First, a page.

In our discussions with those thinking about establishing a not-for-profit organization, it is apparent that there is still a lot of confusion about the terms ‘non-profit’, ‘not for profit’ etc.
The various terms are used imprecisely and interchangeably, though the term ‘Registered Charity’ is used to refer to an organisation registered with Charities Services (Charities Services, Department of Internal Affairs) and this term (or words implying same) may not legally be used for an organisation which is not so registered. Legal penalties may be applied if an organisation falsely suggests that it is a Registered Charity.
Other than this there is no legal definition of ‘non-profit’, ‘not for profit’ etc and is estimated that there are over 114,000 nonprofits in NZ (a quarter of whom are registered NZ charities) and a large percentage of whom are unincorporated.
“There is no single agreed term that fully describes the nonprofit sector in Aotearoa/New Zealand. Rather, a number of terms are commonly used that refer to all or part of it. The application of these terms to organizations and to fields within the sector can overlap and sometimes terms are used interchangeably. In fact, there are debates around the use of all of the terms identified (Community and Voluntary Sector Working Party 2001, 202, 203; Robinson 1993).
The most frequently used terms are nonprofit (or non-profit or not-for-profit), voluntary, community, voluntary welfare, nongovernmental, third sector (sometimes fourth), and independent sector. There can also be differences between the terms organizations use to refer to themselves, and those others use to refer to them. For instance, the Ministry of Health uses the term NGO to refer to all health groups that are non-statutory and nonprofit making, but not all of these organizations will necessarily refer to themselves or the sector of which they are a part in this way, some preferring the terms community, voluntary, or nonprofit.” http://giving.org.nz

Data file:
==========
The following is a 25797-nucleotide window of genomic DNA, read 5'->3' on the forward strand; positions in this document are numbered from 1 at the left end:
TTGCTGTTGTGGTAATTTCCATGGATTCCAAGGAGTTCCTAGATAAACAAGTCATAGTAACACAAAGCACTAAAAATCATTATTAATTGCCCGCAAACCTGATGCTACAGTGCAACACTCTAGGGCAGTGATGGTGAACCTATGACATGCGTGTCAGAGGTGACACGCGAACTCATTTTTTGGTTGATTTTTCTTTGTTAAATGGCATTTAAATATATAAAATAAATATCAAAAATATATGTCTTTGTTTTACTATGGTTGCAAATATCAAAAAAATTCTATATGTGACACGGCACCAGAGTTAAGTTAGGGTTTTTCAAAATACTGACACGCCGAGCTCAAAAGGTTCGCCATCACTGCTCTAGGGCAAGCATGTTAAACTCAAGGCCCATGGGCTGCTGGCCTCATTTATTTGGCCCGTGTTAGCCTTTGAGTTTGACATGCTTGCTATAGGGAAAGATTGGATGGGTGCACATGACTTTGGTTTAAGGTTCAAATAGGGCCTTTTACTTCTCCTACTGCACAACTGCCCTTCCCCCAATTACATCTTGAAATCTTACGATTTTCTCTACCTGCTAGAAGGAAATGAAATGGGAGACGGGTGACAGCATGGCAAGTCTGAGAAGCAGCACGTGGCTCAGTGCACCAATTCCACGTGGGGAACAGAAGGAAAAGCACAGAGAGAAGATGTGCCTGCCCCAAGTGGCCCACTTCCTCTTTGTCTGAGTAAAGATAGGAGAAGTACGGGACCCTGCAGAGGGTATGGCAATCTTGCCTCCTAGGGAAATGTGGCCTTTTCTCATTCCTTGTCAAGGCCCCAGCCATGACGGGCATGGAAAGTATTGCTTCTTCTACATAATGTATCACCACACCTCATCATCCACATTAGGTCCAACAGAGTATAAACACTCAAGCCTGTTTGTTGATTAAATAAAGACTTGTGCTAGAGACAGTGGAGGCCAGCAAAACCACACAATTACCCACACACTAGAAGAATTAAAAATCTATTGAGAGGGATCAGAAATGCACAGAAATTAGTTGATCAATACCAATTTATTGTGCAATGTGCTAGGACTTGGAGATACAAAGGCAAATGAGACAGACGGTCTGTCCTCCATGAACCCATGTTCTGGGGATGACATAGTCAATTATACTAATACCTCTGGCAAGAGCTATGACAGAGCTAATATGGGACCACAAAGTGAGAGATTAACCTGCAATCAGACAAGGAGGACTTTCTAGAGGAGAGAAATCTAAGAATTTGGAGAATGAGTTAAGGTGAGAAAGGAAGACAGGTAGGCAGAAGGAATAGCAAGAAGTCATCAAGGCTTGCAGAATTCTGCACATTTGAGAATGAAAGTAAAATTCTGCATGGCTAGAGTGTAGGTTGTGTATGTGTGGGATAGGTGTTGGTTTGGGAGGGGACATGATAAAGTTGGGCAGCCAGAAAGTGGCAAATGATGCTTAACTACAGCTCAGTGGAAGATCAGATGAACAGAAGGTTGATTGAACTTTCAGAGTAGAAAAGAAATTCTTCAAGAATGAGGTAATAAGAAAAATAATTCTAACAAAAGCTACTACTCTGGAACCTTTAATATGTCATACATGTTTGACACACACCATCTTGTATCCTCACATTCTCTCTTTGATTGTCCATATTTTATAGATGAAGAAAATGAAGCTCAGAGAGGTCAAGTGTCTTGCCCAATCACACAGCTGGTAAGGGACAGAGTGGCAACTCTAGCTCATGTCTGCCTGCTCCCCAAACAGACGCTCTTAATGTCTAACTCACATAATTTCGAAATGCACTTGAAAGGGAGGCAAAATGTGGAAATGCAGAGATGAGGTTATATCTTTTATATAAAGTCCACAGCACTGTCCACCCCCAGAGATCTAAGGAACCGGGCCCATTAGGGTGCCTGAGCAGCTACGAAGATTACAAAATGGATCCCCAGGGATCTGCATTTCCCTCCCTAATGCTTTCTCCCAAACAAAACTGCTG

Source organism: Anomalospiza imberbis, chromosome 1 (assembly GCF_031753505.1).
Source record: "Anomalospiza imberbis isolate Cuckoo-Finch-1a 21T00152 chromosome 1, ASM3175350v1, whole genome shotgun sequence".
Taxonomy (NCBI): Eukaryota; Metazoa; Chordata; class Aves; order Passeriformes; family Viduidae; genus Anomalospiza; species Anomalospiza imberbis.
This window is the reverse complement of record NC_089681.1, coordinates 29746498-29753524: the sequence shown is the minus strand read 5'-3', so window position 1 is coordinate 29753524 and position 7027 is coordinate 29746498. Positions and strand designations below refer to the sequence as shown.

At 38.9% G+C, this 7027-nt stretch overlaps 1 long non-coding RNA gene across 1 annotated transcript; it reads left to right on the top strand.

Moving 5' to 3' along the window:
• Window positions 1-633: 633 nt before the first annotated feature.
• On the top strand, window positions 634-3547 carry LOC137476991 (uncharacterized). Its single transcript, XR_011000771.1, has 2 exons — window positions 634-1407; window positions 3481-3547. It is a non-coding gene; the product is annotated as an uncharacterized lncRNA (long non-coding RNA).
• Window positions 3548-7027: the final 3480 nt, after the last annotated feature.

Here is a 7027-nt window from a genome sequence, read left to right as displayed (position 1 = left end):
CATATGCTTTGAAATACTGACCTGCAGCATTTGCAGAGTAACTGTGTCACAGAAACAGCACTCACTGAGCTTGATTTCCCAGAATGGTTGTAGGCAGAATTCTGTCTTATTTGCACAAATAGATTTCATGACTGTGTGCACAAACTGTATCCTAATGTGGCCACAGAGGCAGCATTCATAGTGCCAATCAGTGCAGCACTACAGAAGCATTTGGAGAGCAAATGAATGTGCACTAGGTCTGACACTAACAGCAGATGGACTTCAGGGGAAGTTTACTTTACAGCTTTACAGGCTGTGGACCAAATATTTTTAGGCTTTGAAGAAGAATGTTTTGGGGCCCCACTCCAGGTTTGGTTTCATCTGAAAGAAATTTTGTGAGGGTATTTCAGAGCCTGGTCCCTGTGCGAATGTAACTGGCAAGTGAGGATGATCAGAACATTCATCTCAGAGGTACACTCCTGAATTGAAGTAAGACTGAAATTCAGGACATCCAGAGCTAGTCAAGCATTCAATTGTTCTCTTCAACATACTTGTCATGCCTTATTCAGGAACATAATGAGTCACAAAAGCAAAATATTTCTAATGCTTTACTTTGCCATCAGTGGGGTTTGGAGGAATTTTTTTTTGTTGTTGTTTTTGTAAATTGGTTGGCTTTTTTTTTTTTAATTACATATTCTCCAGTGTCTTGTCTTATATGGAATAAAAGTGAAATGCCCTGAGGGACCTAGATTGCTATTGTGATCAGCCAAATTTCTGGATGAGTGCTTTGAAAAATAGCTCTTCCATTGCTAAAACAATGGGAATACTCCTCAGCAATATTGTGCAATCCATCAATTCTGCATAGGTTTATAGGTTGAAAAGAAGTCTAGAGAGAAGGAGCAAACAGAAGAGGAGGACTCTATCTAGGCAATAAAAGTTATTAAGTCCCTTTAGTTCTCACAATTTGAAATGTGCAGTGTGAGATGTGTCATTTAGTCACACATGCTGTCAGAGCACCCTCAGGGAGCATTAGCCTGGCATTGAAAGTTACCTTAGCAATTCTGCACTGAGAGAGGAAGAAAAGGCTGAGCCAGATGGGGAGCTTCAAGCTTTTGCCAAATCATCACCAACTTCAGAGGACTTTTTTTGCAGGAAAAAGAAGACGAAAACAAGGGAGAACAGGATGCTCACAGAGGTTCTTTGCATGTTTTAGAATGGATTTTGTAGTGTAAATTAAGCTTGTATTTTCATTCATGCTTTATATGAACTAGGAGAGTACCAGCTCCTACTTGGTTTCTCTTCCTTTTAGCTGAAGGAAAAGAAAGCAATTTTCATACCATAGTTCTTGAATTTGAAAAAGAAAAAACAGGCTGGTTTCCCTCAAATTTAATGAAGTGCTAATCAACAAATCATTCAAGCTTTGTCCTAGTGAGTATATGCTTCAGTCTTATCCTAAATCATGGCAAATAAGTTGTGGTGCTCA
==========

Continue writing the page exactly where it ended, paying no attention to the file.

[Nonprofits] “are not primarily commercial in purpose and do not distribute profits to a set of directors, stockholders, or managers. Non-profit organisations can generate surpluses in the course of their operations, but any such surpluses must be reinvested in the objectives of the organisation. This criterion serves as a proxy for the “public purpose” criterion used in some definitions of non-profit, but it does so without having to specify in advance and for all countries what valid “public purposes” are.” http://ccss.jhu.edu/wp-content/uploads/downloads/2012/06/NewZealand_NationalReport_2008.pdf
In the online book “Charity Law in New Zealand” author Dr Donald Poirier notes that “A not-for-profit organisation is an organisation that is not a household, government
or for-profit business. It is an organisation that does not distribute its surplus funds
to owners or shareholders, but instead uses them to help pursue its goals. Charitable
organisations are one type of not-for-profit organisation, and represent about one-fourth of all not-for-profit organisations.”
Statistics New Zealand has been quoted as suggesting that a non-profit organisation must be:
- Organised, to the extent that it can be separately identified,
- Not-for-profit and not distribute any surplus that may be generated to those who own or control it,
- Institutionally separate from government (that is, private),
- Self-governing (that is, in control of its own destiny), and
- Non-compulsory (that is, membership and participation are voluntary).
There are various types and structures of ‘non profit’ organisation. See this post